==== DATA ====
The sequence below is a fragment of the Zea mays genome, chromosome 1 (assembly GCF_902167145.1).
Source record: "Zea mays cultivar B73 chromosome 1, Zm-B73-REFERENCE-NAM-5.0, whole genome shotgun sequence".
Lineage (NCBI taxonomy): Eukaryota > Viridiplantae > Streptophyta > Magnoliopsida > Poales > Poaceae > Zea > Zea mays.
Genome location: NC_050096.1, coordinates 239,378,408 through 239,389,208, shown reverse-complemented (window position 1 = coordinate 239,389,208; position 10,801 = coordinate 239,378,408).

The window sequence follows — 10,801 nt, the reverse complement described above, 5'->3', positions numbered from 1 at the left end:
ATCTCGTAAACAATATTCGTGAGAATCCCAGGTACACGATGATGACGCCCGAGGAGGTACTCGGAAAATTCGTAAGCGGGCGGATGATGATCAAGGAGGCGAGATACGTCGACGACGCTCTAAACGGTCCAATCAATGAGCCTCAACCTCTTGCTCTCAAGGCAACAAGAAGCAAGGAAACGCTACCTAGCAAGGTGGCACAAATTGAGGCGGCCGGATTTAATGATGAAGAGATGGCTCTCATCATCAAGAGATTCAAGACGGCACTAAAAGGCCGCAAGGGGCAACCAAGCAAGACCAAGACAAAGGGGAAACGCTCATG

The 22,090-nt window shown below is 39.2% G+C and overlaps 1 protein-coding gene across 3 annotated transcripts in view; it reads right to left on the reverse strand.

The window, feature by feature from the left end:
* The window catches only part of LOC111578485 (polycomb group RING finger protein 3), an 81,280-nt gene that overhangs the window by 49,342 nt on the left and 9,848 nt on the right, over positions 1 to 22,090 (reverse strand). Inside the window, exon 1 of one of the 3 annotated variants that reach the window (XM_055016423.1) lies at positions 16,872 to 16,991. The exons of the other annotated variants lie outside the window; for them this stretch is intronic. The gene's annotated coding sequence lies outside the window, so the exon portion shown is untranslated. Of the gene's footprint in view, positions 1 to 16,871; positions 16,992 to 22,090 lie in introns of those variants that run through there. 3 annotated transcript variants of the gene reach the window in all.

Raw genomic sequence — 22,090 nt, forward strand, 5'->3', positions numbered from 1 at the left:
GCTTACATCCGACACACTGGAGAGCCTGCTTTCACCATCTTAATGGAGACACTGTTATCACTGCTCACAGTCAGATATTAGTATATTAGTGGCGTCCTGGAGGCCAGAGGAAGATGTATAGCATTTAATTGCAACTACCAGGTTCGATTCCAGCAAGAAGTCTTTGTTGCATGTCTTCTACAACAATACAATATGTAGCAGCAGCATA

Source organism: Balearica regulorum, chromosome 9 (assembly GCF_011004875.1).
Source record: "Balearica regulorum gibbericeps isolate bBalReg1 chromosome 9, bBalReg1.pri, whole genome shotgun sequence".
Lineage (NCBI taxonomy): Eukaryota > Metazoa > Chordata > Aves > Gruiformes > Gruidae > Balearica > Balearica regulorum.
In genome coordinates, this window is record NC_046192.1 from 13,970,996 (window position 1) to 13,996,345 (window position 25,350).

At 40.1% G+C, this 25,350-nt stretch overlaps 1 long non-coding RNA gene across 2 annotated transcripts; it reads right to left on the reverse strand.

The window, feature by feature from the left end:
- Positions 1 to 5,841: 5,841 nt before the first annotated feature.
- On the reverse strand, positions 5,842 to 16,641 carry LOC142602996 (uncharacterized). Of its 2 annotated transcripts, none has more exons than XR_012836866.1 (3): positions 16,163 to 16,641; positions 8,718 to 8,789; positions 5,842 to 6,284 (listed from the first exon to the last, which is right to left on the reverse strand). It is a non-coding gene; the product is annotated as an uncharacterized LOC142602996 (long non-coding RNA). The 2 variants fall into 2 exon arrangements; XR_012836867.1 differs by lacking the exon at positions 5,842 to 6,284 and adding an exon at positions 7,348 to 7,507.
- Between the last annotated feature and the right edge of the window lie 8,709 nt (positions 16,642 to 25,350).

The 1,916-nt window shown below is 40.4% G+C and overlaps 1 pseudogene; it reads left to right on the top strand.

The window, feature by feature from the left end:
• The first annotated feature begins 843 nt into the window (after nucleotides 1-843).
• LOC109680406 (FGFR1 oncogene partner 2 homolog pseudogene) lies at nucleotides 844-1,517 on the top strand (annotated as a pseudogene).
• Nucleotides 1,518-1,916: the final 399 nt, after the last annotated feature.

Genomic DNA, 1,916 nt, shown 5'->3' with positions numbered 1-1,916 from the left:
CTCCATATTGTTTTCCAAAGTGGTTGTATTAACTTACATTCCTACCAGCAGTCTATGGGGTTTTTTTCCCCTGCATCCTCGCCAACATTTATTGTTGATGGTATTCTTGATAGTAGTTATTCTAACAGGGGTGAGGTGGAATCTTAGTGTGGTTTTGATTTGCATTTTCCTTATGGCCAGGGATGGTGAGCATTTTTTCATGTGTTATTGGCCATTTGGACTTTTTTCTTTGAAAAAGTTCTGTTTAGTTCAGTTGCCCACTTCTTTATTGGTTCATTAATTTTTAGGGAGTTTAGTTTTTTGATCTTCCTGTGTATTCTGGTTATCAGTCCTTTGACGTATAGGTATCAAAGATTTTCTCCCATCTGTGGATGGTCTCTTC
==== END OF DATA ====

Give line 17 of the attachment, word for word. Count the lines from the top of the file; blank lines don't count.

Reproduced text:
The window, feature by feature from the left end: